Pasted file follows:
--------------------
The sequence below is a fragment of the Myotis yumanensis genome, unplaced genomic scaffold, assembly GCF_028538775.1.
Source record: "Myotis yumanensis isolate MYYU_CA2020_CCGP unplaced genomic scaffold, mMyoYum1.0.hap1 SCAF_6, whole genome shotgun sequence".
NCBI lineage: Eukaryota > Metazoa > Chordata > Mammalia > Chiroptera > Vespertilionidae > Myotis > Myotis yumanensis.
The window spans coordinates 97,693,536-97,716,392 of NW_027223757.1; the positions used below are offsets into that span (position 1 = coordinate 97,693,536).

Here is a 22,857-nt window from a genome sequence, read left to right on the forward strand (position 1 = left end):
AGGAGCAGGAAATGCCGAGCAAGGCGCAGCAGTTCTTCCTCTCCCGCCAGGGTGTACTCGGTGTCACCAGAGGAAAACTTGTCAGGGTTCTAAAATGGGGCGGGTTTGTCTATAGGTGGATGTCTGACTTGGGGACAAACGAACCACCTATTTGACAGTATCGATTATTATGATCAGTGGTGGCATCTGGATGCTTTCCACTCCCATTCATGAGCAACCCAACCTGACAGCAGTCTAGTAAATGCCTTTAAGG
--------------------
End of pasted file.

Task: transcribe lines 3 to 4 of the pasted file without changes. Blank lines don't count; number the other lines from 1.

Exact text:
NCBI lineage: Eukaryota > Metazoa > Chordata > Mammalia > Chiroptera > Vespertilionidae > Myotis > Myotis yumanensis.
The window spans coordinates 97,693,536-97,716,392 of NW_027223757.1; the positions used below are offsets into that span (position 1 = coordinate 97,693,536).